What is Equity-Oriented Advising & Coaching?

Author: Andrew Estrada Phuong, Ph.D.

This program is grounded in an adaptive equity-oriented pedagogical framework that has been shown to improve student engagement, success, and belonging. We advance a transformative perspective on equity and student development. We know that students' starting points, questions, and challenges are not deficits dictating an endpoint, but rather, can be sources of innovation that transform our practices and students' lives.

Through this program, we hope to build a cohort of equity champions who provide culturally responsive, equity-oriented advising that is imbued with a sense of purpose, empathy, and love. Being equity-oriented requires practitioners to be reflective and vigilant, recognizing that our practices can have unintended harms and positive, life-changing impacts. Being equity-oriented calls us to recognize that harm can occur when we reduce students, their histories, and their challenges into simple problems that can be solved easily. 

Instead, we propose a more holistic, data-informed approach that is not “transactional”, but “transformational!” We envision equity champions as life-long learners who interrogate their assumptions, listen to learn, expand their repertoire of practices, and continuously adapt their practices to support students’ holistic needs. Built on this vision, the adaptive equity-oriented pedagogical model advances the following competencies for advisors and student services professionals:

  • Work in partnership with students and clarify students’ goals

    • Practice deep listening (Hanh, 2008) and work in partnership with the student 

    • Create a brave space for learning

  • Ask questions that help you understand the student’s goals

    • Depending on student needs, use motivational interviewing (Miller & Rose, 2009), deep listening, and/or cognitive behavioral therapy techniques (Rothbaum et al., 2000) to ask questions and re-clarify goals if needed

  • Understand students’ current reality relative to these goals

    • Identify passions, skills, strengths, values, fears, and equity barriers to goals. 

      • Learn about students’ possible and feared selves (Markus & Nurius, 1986) and what drives these selves

      • Identify students’ different capitals and strengths, drawing on Yosso’s (2005) Community Cultural Wealth framework.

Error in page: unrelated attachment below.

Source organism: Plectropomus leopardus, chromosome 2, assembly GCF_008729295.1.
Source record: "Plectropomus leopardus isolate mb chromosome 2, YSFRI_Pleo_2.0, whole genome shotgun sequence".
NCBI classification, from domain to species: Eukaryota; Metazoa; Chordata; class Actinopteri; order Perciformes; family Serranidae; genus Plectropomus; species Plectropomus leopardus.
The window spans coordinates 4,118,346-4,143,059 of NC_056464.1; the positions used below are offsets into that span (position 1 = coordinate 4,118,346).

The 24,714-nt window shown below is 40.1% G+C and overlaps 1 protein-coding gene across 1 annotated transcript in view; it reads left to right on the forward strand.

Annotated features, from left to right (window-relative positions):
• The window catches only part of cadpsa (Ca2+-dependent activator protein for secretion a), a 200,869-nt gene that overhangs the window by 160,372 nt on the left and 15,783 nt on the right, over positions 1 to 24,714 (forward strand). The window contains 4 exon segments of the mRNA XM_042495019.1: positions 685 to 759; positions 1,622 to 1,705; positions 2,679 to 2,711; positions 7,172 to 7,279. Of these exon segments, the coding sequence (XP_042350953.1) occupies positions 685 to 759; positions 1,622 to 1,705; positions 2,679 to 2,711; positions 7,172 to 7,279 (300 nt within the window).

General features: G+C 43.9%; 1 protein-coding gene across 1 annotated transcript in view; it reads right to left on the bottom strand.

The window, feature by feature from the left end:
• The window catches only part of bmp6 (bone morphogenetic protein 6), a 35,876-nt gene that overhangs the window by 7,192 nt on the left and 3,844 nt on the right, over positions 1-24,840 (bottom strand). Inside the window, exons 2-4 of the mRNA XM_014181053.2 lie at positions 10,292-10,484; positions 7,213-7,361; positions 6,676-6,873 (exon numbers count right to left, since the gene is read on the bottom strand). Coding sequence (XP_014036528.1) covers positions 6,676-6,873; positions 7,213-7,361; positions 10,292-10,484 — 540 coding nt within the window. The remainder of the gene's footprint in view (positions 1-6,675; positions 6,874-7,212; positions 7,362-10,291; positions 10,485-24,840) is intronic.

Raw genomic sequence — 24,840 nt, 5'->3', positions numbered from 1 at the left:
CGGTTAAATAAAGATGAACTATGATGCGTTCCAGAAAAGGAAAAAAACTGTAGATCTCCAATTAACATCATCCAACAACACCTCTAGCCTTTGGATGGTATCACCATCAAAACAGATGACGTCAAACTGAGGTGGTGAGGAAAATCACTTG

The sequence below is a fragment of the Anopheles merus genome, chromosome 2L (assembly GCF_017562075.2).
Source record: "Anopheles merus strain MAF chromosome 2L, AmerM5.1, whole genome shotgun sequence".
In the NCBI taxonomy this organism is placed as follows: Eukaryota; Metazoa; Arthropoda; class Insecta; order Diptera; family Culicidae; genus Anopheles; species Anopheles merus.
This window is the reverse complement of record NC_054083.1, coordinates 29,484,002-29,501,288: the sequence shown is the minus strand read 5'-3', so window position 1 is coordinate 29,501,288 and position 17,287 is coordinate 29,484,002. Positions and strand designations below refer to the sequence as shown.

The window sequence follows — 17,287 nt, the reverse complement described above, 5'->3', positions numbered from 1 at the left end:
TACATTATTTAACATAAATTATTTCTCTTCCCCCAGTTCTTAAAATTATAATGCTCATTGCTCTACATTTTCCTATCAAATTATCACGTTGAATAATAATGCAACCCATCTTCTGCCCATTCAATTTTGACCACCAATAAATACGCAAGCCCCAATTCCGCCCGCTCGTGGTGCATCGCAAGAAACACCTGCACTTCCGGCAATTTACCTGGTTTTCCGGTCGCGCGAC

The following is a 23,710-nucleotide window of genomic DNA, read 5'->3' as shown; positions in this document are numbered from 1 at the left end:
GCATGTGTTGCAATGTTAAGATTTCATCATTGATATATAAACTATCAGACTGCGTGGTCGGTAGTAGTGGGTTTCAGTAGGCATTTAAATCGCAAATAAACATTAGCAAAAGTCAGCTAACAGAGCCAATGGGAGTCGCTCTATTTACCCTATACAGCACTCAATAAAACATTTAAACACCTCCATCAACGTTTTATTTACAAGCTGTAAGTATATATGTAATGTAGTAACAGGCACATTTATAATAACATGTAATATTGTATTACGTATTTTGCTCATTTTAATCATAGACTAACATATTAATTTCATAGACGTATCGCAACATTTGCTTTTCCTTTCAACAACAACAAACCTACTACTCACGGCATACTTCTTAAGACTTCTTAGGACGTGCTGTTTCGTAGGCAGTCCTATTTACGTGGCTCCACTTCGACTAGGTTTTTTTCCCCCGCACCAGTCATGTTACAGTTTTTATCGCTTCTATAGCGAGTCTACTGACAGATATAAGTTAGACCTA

• Adapt our practices based on understanding of students

    • Personalize options and resources

    • Refer students to resources and expand their networks 

    • Try to recognize our emotions and their emotions

    • Equip students with socio-emotional competencies to identify what’s energizing and toxic so they can thrive personally, academically, and professionally 

    • Model different decision-making strategies and help students develop their own decision-making strategies that help them thrive and reach their highest potential (Phuong et al., 2021)

    • Be aware of impact vs. intent

  • Iterate, evaluate, evolve, and transform: Demonstrate a continuous commitment to adaptation and improvement 

    • Demonstrate a growth mindset where you believe your practices and students’ success can grow     

    • Demonstrate anti-racist competencies and pro-equity allyship (Hammond, 2014)

      • Evaluate and reflect on your practices, institutional practices, and frameworks that drive them (e.g., are we taking an institution-ready or student-ready approach?)

      • Be vigilant of why we value certain frameworks and how they may be related to biases and larger, oppressive and racialized systems (DiAngelo, 2018).

      • Be aware of transference and countertransference (Racker, 2018).

    • Engage in greater perspective taking to advance student success holistically

While much of the curriculum can be applied in our direct interactions with students, we also want participants to reflect and take everyday action on transforming our policies, practices, and structures. In this program, we think not only about our role advising and coaching students on their individual journeys, but also about how we can address systemic racism and inequalities at UC Berkeley.


Read more about the background, history, and development of the Equity-Oriented Advising & Coaching Program!